SOME PEOPLE are already finished with "it." The "it" I refer to is the task of buying holiday gifts for friends and relatives. But some of us are just beginning to focus on our gift-buying obligations. For us, there are beer books.
These are books about our frothy, welcoming friend, beer. The purpose of these tomes ranges from telling us how to make beer at home to directing us to where we can enjoy locally made beers when we visit various cities. These books make ideal gifts to give to students of suds. They are also fun to thumb through. And buying them helps us get through "it."
Last fall, during the Baltimore Book Festival, a handful of local brewers and I got together to compare notes on favorite beer books. Here is a distillation of that discussion, coming out just in time, at least for some of us, for the holidays.
Bill Bohrer, head brewer at Oxford Brewing Co. in Linthicum, divided his recommendations into several categories. For people who are more interested in drinking beer than making it at home, Bohrer recommended the works of British writer Michael Jackson. His guidebook, called "The Simon & Schuster Pocket Guide To Beer," is an excellent companion for the traveling suds quaffer, Bohrer said.
For folks inclined to brew beer in their basements and bathtubs, Bohrer suggested two books. One was Charlie Papazian's "The New Complete Joy of Homebrewing." "It seems like all brewers started out on Charlie's book," Bohrer said. The other was Dave Miller's, "The Complete Handbook of Homebrewing." Miller's book, he said, "has a wealth of information" on the brewing process with special emphasis on how components of a recipe can change a brew.
The next step up in beer books, he said would be the 1957 two-volume classic, "A Textbook of Brewing" by Jean De Clerck. "This," according to Bohrer, "is intense stuff. It is the home test for somebody who is thinking about becoming a commercial brewer. If you can get through this and not fall asleep, then you might be ready to move up," Bohrer said.
Bohrer said he gives his friends gift subscriptions to brewing magazines. Zymurgy is a magazine put out five times a year by the American Homebrewers Association, a division of an outfit called the Brewers Association located in Boulder, Colo. This magazine, he said, is something most beginning brewers would appreciate. He said a slightly more adventuresome approach to homebrewing -- one that goes beyond recipes -- is found in a bimonthly magazine called Brewing Techniques, published by New Wine Press in Eugene, Ore.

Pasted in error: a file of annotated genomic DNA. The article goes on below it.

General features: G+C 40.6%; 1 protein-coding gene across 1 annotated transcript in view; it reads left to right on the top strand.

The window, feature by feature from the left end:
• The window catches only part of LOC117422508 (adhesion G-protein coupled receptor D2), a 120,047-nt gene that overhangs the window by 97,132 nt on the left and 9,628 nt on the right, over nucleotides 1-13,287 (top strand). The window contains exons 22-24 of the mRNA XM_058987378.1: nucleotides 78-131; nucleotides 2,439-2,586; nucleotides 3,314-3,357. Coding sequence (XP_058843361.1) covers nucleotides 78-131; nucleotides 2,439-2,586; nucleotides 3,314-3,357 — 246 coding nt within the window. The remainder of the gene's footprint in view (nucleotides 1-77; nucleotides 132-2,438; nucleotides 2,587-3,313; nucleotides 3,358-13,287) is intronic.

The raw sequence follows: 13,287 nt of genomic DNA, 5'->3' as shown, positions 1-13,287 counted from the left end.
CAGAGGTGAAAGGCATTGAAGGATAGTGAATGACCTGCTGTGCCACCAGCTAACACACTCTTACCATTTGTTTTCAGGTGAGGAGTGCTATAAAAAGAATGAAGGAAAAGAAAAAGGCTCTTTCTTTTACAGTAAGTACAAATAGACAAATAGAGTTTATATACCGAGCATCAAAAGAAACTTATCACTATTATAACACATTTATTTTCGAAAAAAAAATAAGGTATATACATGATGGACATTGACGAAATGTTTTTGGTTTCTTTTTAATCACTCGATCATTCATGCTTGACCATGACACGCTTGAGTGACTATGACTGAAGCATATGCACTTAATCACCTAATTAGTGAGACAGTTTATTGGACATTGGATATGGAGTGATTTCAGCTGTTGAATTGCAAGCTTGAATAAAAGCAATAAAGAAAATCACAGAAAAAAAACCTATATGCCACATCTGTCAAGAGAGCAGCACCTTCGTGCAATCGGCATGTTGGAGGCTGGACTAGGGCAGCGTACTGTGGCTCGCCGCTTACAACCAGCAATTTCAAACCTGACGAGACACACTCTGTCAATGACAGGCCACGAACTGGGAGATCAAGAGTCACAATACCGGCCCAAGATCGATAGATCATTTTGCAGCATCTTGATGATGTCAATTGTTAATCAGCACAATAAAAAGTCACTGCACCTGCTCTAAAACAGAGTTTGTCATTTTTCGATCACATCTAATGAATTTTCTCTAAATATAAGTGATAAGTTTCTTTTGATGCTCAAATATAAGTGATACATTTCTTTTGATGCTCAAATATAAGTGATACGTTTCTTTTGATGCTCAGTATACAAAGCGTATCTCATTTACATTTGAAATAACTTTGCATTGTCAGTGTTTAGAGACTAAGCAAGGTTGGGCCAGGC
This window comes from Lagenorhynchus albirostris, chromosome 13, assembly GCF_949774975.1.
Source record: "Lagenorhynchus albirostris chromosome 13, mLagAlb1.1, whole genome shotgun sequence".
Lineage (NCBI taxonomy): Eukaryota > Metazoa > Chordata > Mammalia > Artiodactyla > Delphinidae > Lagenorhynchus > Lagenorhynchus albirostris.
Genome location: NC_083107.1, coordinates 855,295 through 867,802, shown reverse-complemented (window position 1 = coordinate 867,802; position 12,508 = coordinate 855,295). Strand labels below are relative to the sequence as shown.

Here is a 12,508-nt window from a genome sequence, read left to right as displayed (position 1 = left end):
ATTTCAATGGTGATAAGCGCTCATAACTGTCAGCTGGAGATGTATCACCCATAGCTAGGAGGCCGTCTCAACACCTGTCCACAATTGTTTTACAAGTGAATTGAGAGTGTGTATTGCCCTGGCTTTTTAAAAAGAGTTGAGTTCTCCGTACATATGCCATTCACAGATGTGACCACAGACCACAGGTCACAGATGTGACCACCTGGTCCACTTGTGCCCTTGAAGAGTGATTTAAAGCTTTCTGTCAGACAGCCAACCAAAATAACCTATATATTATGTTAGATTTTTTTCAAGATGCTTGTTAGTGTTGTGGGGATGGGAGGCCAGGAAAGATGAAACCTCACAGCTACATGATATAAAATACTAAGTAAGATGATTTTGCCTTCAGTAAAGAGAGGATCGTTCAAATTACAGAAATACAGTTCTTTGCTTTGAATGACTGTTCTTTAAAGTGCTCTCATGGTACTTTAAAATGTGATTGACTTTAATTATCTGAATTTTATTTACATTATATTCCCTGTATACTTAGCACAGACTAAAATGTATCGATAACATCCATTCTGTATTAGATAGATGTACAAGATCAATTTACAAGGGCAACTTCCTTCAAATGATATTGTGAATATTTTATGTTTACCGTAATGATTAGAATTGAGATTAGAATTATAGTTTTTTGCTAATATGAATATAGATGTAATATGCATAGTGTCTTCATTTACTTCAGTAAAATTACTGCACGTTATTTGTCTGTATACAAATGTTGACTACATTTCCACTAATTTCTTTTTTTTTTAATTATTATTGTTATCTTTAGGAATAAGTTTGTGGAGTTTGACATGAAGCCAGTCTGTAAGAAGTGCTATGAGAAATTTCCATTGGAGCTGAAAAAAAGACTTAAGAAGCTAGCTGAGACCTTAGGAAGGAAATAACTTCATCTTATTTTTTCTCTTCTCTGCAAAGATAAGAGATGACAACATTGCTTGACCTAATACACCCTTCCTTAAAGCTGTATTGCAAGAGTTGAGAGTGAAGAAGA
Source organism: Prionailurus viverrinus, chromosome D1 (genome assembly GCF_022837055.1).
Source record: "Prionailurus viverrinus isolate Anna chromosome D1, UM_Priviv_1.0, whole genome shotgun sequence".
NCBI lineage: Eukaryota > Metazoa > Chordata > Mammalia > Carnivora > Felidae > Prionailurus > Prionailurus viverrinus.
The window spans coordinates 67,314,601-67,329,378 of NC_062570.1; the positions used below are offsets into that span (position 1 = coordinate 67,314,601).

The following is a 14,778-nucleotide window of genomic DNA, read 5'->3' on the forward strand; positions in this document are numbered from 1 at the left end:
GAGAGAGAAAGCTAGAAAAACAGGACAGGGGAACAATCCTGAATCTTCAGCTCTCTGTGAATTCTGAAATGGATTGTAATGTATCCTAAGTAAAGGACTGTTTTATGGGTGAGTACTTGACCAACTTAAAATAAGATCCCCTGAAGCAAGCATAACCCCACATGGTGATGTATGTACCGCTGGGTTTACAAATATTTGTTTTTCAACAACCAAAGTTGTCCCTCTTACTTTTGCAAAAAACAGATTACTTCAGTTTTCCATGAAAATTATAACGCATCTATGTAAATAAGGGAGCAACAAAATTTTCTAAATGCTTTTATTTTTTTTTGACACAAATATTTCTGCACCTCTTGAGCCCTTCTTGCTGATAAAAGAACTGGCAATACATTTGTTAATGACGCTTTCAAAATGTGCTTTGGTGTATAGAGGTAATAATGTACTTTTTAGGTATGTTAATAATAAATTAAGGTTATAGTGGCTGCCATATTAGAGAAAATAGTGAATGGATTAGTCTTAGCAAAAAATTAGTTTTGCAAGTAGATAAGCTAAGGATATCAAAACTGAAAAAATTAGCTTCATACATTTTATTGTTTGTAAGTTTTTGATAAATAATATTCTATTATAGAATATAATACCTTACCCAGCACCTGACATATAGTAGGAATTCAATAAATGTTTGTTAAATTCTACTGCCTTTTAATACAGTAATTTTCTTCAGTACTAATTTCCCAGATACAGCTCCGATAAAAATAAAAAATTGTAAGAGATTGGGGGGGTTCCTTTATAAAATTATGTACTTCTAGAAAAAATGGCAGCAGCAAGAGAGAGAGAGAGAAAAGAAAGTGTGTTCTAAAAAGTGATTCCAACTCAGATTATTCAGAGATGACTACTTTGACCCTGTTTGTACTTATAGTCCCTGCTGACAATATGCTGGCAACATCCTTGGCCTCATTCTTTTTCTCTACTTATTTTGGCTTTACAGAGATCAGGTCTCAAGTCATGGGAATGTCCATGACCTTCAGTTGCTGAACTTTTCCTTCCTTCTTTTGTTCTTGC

Jack Callanan of Sisson's South Baltimore brewery added a few more book titles to the hopper. Jack Erickson's "Brewery Adventures in the Big East" is a good guide for folks interested in sipping their way through the craft breweries on the East Coast, Callanan said.
He said home brewers who already have the Papazian book would probably enjoy Dave Line's "Brewing Beers Like Those You Buy." For the advanced brewer, Callanan recommended "Brewing Lager Beer," by Gregory J. Noonan. This book, Callanan warned, "gets rather technical in parts." But it offers a solid, if somewhat numbing, account of the scientific side of brewing, he said.
Rick Kennedy of Baltimore's Brimstone Brewing Co. recommended the "The Classic Beer Styles Series," a collection of books published by Brewers Publications, another division of the Association of Brewers in Boulder. Each volume of the 10-book series is devoted to a particular style of beer, ale for example, he said. This series is a beer-makers' encyclopedia, Kennedy said.
Finally, Tom Flores, head brewer at Clipper City Brewing Co. suggested a book for the extremely serious beer maker. It is "Malting and Brewing Science," by Hough, Briggs, Stevens and Young. This two-volume work is a comprehensive look at each aspect of the brewing process, Flores said. The chapter on barley, for instance, cites about 150 different comments on the role barley plays in the beer-making drama.
Pub Date: 12/18/96